City Hall

Two Sides to Every Rental: Dallas Looks to Regulate Short-Term Rentals in Neighborhoods

Dallas might soon place strict regulations on where short-term rental housing can exist.
Dallas might soon place strict regulations on where short-term rental housing can exist. iStock/Wachiwit
In June, short-term rental company Airbnb announced a ban on so-called “party houses.” The Silicon Valley titan stated that the trial ban it placed on bookings for “open-invite” events and other crowd-attracting scenarios at properties hosted on its site in 2020 proved effective enough to turn into a permanent ban.

“We believe the neighborhoods and communities in which we operate are as important as the Hosts and guests who use our service,” begins the Airbnb statement.

A growing number of Dallas residents likely stopped reading at that early point, if they bothered to read it at all. Airbnb’s attempt at compromise isn’t exactly what they’re after at this point. If Airbnb was hoping the ban would satiate unhappy neighbors and concerned city governments, it now has an answer from the city of Dallas.

After years of talk, tighter regulation on the short-term rental business in Dallas seems to be closer than ever before, with neighborhood activists hoping the city installs a great deal of structure to a system that never had much to begin with.

“We think short-term rentals should be added to the definition of lodging,” says Tom Forsyth of the Texas Neighborhood Alliance, Dallas chapter. “And to us, that pretty much means that short-term rentals would not be able to operate in residential areas.”

On Dec. 8, the city Plan Commission will hold a daylong session that will likely go a long way toward deciding whether such a ban will go through. But a major question needs to be answered before short-term rentals can be legally booted from single-family residential neighborhoods.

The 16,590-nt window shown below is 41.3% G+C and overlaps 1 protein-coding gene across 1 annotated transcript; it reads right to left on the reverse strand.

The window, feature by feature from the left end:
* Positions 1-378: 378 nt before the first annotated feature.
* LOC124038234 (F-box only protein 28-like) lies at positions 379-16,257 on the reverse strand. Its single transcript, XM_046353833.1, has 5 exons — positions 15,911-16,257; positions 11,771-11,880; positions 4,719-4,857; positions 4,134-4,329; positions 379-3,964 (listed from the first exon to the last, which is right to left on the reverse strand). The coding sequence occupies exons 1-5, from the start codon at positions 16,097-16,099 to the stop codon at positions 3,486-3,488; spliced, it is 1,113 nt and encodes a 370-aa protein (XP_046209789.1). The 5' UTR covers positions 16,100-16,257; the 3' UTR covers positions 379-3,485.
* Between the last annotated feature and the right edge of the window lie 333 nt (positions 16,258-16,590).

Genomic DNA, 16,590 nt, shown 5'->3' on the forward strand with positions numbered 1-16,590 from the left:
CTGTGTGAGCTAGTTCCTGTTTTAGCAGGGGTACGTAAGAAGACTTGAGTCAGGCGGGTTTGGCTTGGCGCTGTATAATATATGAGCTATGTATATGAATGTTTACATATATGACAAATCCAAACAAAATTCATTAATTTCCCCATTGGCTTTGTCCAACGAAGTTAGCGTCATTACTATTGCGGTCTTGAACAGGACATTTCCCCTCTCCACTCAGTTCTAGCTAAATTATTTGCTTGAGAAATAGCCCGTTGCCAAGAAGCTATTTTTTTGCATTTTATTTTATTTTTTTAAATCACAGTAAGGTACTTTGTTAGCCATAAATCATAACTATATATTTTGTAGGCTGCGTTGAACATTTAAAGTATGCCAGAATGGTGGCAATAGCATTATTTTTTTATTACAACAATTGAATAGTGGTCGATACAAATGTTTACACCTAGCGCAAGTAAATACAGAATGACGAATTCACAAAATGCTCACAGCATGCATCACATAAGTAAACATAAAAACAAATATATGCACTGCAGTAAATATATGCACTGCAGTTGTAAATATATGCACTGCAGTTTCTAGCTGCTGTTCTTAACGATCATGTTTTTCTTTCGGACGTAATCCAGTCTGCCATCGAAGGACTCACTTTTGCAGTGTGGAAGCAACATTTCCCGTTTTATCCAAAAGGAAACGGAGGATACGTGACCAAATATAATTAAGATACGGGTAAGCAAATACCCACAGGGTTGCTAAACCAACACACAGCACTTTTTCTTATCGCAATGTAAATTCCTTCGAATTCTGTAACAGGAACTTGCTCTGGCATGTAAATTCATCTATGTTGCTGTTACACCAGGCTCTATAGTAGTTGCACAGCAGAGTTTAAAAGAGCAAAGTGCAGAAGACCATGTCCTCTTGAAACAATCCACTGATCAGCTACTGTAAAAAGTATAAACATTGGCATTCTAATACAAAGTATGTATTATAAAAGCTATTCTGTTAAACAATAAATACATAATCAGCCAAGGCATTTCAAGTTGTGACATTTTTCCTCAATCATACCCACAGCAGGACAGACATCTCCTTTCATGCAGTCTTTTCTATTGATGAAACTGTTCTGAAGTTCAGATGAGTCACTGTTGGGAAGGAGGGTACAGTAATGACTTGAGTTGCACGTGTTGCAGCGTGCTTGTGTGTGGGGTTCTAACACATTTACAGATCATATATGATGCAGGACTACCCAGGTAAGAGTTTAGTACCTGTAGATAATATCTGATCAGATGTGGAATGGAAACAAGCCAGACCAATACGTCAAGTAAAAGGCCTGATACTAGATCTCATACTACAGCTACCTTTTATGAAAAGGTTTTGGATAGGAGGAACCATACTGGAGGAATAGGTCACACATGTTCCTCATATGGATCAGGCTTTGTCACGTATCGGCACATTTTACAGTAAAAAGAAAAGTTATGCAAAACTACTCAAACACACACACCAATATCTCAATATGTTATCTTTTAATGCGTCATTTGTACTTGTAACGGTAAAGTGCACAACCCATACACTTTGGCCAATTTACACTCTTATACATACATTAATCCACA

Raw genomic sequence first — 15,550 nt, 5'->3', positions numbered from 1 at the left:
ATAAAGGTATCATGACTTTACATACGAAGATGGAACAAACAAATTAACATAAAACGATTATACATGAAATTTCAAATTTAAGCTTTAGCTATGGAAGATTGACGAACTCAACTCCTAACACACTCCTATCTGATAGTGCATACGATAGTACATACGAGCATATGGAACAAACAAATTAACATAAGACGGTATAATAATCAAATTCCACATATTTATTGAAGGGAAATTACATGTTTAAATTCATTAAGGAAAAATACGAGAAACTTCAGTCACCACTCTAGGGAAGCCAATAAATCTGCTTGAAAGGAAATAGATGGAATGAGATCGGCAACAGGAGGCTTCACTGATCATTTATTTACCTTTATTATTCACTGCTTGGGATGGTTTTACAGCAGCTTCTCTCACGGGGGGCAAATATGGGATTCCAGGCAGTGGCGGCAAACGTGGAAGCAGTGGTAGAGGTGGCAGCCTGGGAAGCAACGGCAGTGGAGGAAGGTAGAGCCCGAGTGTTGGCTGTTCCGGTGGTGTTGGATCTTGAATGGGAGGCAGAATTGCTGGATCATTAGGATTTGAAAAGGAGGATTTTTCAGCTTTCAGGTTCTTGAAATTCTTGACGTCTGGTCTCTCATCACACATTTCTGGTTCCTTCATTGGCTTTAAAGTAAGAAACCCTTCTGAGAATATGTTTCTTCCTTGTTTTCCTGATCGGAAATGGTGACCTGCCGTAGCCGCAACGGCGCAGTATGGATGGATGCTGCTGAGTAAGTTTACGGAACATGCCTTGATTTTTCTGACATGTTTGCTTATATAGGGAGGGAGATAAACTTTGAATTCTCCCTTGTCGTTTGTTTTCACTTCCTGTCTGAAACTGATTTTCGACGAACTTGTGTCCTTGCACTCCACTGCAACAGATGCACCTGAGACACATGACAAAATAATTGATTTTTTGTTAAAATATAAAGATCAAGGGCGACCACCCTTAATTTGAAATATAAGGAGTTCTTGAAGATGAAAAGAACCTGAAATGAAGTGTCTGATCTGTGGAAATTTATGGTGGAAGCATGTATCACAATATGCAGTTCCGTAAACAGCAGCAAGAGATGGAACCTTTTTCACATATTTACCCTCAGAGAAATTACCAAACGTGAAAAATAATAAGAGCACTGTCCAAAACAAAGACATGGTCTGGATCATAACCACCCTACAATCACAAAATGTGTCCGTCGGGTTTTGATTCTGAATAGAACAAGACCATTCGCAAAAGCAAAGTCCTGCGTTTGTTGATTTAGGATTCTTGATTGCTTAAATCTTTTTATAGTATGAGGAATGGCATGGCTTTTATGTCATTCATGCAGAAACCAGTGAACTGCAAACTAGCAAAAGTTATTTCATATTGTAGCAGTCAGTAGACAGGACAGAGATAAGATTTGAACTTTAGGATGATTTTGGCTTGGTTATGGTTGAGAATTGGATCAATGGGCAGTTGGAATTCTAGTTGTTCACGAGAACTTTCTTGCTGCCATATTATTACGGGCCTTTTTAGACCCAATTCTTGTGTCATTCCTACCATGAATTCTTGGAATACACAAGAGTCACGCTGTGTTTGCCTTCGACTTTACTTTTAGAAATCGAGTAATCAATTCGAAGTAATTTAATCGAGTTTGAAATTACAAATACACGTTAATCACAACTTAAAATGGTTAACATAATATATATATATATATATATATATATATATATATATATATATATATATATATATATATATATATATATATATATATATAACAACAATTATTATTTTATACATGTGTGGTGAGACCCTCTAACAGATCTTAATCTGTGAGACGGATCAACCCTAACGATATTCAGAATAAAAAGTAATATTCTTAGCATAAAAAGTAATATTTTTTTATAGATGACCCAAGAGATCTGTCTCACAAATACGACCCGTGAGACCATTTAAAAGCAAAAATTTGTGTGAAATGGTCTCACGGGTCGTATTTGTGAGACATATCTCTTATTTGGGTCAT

Are short-term rental properties hotels?

Forsyth says they are, and to a point, the city already agrees. Short-term rentals are subject to Dallas’ hotel occupancy tax, but there’s more to it than that. A short-term rental property needs to be registered with the city to enable the city to collect the tax, and some estimates suggest that only half of the short-term rentals in Dallas are registered.

On top of that, just because a short-term rental property meets the requirements for tax purposes doesn’t mean it complies with current zoning requirements.

“We feel what is good for the goose is good for the gander,” Forsyth says. “If the city is going to say, ‘Hey, you’re a hotel,’ and they’re going to collect tax because you’re serving a hotel’s purpose, then the city should apply the same logic to the development code and say that since you’re a hotel you’re [a] lodging use, and lodging uses are excluded from residential zones.”

Forsyth has dealt with the headaches a party house can unleash on an otherwise peaceful neighborhood. For a few months at the end of 2021 and into 2022, his area near Kiest Park in southern Dallas had to tolerate excessive noise, errant trash and lines of parked cars blocking residents from their own driveways  before things improved, thanks in part to the efforts of Dallas City Council member Carolyn King Arnold.

There’s no denying such a scenario can be aggravating for a neighborhood, but how big a problem are disruptive party houses from a citywide perspective? Considering the thousands of Airbnb and VRBO listings in Dallas, are there really enough complaints to warrant the seismic shifting of an entire industry? There’s not a clear answer.